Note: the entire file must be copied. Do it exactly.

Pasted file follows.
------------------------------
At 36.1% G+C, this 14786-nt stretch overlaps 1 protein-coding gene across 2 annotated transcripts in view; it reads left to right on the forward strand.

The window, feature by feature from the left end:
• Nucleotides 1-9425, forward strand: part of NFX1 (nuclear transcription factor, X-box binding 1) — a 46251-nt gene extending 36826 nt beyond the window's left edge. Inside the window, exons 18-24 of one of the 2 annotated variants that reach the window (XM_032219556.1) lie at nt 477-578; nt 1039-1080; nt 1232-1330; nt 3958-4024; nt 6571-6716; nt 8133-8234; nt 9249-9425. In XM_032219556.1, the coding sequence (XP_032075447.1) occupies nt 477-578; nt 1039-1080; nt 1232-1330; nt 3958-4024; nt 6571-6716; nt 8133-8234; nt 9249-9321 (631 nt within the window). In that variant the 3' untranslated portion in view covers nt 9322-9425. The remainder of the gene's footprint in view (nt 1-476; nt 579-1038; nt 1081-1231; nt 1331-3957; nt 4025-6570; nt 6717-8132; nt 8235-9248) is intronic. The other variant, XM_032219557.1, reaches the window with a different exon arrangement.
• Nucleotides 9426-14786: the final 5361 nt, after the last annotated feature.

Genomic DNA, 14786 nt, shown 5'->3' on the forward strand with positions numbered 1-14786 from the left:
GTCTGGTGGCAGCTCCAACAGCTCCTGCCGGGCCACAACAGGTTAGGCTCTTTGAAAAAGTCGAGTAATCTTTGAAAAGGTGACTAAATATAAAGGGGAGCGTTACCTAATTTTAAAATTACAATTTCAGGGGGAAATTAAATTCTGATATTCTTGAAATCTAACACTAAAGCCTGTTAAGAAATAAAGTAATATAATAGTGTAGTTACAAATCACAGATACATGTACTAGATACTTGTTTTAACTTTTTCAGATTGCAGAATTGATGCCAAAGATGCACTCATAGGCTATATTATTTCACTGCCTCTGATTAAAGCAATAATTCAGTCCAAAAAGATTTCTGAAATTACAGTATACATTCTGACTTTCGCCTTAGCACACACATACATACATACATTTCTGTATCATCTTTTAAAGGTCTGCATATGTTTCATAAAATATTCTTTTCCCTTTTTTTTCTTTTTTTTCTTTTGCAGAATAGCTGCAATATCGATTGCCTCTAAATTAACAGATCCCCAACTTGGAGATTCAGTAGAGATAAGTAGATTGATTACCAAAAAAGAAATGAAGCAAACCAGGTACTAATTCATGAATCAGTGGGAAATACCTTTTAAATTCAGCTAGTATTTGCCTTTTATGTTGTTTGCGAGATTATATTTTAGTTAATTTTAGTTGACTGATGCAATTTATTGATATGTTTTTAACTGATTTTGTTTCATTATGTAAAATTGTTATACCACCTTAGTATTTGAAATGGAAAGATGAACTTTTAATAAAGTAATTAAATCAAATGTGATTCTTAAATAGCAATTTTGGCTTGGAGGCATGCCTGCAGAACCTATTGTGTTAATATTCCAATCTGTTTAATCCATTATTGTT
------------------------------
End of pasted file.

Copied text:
At 36.1% G+C, this 14786-nt stretch overlaps 1 protein-coding gene across 2 annotated transcripts in view; it reads left to right on the forward strand.

The window, feature by feature from the left end:
• Nucleotides 1-9425, forward strand: part of NFX1 (nuclear transcription factor, X-box binding 1) — a 46251-nt gene extending 36826 nt beyond the window's left edge. Inside the window, exons 18-24 of one of the 2 annotated variants that reach the window (XM_032219556.1) lie at nt 477-578; nt 1039-1080; nt 1232-1330; nt 3958-4024; nt 6571-6716; nt 8133-8234; nt 9249-9425. In XM_032219556.1, the coding sequence (XP_032075447.1) occupies nt 477-578; nt 1039-1080; nt 1232-1330; nt 3958-4024; nt 6571-6716; nt 8133-8234; nt 9249-9321 (631 nt within the window). In that variant the 3' untranslated portion in view covers nt 9322-9425. The remainder of the gene's footprint in view (nt 1-476; nt 579-1038; nt 1081-1231; nt 1331-3957; nt 4025-6570; nt 6717-8132; nt 8235-9248) is intronic. The other variant, XM_032219557.1, reaches the window with a different exon arrangement.
• Nucleotides 9426-14786: the final 5361 nt, after the last annotated feature.

Genomic DNA, 14786 nt, shown 5'->3' on the forward strand with positions numbered 1-14786 from the left:
GTCTGGTGGCAGCTCCAACAGCTCCTGCCGGGCCACAACAGGTTAGGCTCTTTGAAAAAGTCGAGTAATCTTTGAAAAGGTGACTAAATATAAAGGGGAGCGTTACCTAATTTTAAAATTACAATTTCAGGGGGAAATTAAATTCTGATATTCTTGAAATCTAACACTAAAGCCTGTTAAGAAATAAAGTAATATAATAGTGTAGTTACAAATCACAGATACATGTACTAGATACTTGTTTTAACTTTTTCAGATTGCAGAATTGATGCCAAAGATGCACTCATAGGCTATATTATTTCACTGCCTCTGATTAAAGCAATAATTCAGTCCAAAAAGATTTCTGAAATTACAGTATACATTCTGACTTTCGCCTTAGCACACACATACATACATACATTTCTGTATCATCTTTTAAAGGTCTGCATATGTTTCATAAAATATTCTTTTCCCTTTTTTTTCTTTTTTTTCTTTTGCAGAATAGCTGCAATATCGATTGCCTCTAAATTAACAGATCCCCAACTTGGAGATTCAGTAGAGATAAGTAGATTGATTACCAAAAAAGAAATGAAGCAAACCAGGTACTAATTCATGAATCAGTGGGAAATACCTTTTAAATTCAGCTAGTATTTGCCTTTTATGTTGTTTGCGAGATTATATTTTAGTTAATTTTAGTTGACTGATGCAATTTATTGATATGTTTTTAACTGATTTTGTTTCATTATGTAAAATTGTTATACCACCTTAGTATTTGAAATGGAAAGATGAACTTTTAATAAAGTAATTAAATCAAATGTGATTCTTAAATAGCAATTTTGGCTTGGAGGCATGCCTGCAGAACCTATTGTGTTAATATTCCAATCTGTTTAATCCATTATTGTT